Comparison of soft tissue response in rabbits following laryngeal implantation with hydroxylapatite, silicone rubber, and teflon

Paul Flint, Russell L. Corio, Charles W. Cummings

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48 Scopus citations


This study evaluates the soft tissue response in rabbits following laryngeal implantation for medialization using hydroxylapatite prostheses, carved silicone rubber prostheses, and injectable Teflon. Sixteen rabbits underwent left recurrent laryngeal nerve section for denervation and laryngeal implantation with hydroxylapatite. At 1, 3, 6, and 12 months, 4 animals were painlessly sacrificed and processed for histology. Similarly, animals were implanted with carved silicone rubber prostheses or with Teflon injected through a flap in the thyroid lamina for comparison at 1,3, and 6 months. In animals implanted with hydroxylapatite, histologic findings include limited acute inflammatory response, thin fibrous encapsulation, and osteogenesis in the region of the fenestra, with lamellar bone bridging the space between the implant and thyroid lamina. With silicone rubber prostheses, there is a limited inflammatory response and fibrous encapsulation of the implant without evidence of osteogenesis. Animals implanted with Teflon demonstrated a classic foreign body reaction with multinucleated giant cells, granuloma formation, and migration of Teflon into surrounding muscle. With respect to soft tissue response, both hydroxylapatite and silicone robber are less reactive than Teflon. The osteogenesis observed in the presence of hydroxylapatite increases implant stability and minimizes the risk of migration. Conversely, the presence of bone growth may limit the reversibility of medialization procedures performed with hydroxylapatite.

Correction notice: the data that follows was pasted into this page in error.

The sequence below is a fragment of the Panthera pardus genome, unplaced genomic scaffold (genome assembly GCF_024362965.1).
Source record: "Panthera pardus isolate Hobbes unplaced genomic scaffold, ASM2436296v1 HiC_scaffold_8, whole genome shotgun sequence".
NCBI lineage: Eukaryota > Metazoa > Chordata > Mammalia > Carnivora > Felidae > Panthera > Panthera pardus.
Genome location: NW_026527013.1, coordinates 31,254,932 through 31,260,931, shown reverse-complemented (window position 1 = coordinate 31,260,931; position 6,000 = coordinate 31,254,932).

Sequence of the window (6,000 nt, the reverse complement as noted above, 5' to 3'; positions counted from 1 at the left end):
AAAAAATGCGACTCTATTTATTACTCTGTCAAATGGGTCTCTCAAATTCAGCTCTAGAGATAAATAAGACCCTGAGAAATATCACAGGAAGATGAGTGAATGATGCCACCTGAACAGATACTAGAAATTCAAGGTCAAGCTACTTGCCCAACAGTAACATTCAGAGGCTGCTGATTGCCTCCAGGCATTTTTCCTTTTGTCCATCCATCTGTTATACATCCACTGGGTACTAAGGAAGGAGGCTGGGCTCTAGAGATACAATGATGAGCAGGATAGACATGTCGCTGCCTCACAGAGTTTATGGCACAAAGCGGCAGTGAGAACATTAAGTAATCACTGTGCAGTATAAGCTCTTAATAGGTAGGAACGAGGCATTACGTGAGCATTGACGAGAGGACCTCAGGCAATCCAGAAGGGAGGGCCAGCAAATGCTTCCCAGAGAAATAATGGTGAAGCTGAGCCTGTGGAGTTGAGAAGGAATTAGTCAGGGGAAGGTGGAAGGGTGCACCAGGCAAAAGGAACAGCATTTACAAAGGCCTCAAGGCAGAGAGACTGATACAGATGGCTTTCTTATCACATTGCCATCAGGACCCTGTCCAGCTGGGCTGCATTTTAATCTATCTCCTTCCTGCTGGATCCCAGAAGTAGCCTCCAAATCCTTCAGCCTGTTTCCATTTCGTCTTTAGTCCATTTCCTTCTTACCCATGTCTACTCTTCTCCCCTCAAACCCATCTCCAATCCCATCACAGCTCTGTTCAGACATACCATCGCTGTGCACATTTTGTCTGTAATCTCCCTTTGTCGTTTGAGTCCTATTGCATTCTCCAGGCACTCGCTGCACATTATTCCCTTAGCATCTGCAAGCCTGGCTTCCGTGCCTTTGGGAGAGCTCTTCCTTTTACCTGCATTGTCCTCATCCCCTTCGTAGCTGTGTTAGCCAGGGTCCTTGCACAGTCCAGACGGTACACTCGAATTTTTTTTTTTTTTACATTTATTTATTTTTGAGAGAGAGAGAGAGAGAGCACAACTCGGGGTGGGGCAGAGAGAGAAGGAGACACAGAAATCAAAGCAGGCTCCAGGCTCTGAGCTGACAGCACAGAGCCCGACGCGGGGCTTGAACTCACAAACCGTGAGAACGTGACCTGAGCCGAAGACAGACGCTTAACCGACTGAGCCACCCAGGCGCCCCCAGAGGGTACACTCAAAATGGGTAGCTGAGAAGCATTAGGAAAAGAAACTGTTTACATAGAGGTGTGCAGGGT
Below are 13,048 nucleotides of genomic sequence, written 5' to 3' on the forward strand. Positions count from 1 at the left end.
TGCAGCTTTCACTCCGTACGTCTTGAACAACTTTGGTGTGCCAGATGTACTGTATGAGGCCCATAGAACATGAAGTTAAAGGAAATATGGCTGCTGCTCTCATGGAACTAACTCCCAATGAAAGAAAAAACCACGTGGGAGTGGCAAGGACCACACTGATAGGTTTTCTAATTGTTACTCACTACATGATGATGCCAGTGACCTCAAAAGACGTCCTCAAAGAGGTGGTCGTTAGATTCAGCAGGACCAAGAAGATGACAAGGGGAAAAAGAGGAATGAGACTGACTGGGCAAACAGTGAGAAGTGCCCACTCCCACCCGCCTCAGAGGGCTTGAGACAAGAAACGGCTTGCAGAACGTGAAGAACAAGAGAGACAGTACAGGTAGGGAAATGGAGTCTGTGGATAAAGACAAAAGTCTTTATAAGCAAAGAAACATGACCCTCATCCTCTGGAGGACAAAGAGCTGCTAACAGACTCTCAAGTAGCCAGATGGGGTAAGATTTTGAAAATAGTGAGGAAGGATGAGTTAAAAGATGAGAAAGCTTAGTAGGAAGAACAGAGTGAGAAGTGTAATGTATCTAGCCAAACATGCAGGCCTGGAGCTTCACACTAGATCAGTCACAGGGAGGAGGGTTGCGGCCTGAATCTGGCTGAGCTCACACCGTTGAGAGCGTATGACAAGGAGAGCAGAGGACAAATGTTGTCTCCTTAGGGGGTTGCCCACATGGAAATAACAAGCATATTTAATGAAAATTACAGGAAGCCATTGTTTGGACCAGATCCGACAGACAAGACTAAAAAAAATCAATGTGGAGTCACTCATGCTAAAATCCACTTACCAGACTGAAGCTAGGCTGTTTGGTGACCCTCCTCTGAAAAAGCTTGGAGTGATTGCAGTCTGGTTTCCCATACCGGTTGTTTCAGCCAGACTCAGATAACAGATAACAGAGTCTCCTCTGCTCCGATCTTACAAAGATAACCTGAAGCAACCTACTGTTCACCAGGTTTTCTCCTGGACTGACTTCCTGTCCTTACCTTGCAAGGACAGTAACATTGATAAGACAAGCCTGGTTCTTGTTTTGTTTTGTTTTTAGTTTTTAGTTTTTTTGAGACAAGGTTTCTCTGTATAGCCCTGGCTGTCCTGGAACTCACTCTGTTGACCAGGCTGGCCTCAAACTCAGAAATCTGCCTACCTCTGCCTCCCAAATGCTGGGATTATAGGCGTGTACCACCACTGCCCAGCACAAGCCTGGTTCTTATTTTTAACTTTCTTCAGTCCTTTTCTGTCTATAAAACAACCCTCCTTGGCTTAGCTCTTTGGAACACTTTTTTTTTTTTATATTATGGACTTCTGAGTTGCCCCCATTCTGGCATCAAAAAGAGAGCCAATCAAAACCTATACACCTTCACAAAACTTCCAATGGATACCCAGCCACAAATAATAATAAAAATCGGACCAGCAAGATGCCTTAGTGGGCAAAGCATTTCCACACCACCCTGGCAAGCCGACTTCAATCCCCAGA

Original languageEnglish (US)
Pages (from-to)399-407
Number of pages9
JournalAnnals of Otology, Rhinology and Laryngology
Issue number5
Publication statusPublished - 1997
Externally publishedYes



  • histology
  • hydroxylapatite
  • laryngeal implants
  • silicone rubber
  • Teflon
  • thyroplasty
  • vocal fold paralysis

ASJC Scopus subject areas

  • Otorhinolaryngology

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